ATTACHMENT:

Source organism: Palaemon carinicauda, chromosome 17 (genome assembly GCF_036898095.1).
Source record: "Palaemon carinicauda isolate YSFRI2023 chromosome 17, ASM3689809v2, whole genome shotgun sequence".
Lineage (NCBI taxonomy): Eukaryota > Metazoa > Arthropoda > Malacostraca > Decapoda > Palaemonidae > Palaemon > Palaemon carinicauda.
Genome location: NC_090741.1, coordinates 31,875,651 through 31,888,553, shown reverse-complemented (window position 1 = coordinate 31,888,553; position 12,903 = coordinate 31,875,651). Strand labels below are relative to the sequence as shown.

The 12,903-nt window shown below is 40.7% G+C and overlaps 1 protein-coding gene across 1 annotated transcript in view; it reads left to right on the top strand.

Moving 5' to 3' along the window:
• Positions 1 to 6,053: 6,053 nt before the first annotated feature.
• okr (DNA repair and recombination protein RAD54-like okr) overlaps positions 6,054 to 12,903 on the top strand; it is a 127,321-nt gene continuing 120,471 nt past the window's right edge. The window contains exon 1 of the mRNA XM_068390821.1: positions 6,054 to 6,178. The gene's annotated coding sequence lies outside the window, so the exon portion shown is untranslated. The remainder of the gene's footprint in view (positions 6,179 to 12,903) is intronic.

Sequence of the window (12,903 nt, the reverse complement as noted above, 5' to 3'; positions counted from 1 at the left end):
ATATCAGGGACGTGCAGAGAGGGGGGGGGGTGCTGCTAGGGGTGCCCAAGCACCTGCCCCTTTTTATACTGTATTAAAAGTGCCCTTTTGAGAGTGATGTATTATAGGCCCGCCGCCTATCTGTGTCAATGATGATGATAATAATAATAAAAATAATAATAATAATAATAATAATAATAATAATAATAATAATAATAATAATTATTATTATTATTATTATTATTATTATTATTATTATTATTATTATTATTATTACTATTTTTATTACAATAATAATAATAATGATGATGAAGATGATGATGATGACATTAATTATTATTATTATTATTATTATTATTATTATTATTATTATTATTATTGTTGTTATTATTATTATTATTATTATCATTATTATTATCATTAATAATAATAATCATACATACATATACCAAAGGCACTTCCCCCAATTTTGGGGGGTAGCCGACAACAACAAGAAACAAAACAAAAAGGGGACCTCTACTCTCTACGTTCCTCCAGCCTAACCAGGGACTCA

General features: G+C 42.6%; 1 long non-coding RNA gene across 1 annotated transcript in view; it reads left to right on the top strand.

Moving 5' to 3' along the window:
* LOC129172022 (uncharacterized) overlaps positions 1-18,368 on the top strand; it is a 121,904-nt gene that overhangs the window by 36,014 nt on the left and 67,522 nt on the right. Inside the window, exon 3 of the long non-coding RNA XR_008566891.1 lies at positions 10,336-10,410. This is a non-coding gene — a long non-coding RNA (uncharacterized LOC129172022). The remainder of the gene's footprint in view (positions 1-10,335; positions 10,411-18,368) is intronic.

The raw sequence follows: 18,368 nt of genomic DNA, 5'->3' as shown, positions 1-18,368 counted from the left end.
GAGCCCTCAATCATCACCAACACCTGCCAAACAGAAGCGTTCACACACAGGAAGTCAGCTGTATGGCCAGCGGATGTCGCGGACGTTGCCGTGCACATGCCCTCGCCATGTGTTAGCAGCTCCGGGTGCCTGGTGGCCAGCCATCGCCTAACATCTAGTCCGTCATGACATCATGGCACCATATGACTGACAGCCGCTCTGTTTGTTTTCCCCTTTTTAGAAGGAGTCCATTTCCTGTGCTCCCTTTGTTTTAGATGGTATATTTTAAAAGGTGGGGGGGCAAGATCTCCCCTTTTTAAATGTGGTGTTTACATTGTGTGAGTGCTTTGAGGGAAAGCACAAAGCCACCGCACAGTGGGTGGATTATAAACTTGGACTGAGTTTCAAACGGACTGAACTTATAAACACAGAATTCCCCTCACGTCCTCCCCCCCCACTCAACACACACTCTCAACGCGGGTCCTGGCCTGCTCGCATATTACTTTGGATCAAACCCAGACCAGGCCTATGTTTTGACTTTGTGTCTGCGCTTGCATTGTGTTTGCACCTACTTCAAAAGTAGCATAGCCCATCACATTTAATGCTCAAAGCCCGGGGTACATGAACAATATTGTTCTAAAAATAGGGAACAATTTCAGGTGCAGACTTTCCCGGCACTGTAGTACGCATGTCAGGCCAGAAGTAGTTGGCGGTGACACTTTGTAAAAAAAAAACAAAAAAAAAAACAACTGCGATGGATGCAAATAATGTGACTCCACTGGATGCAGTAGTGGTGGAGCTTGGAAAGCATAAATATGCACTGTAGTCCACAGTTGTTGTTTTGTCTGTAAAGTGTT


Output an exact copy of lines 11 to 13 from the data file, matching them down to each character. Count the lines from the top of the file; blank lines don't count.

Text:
General features: G+C 42.6%; 1 long non-coding RNA gene across 1 annotated transcript in view; it reads left to right on the top strand.

Moving 5' to 3' along the window:
* LOC129172022 (uncharacterized) overlaps positions 1-18,368 on the top strand; it is a 121,904-nt gene that overhangs the window by 36,014 nt on the left and 67,522 nt on the right. Inside the window, exon 3 of the long non-coding RNA XR_008566891.1 lies at positions 10,336-10,410. This is a non-coding gene — a long non-coding RNA (uncharacterized LOC129172022). The remainder of the gene's footprint in view (positions 1-10,335; positions 10,411-18,368) is intronic.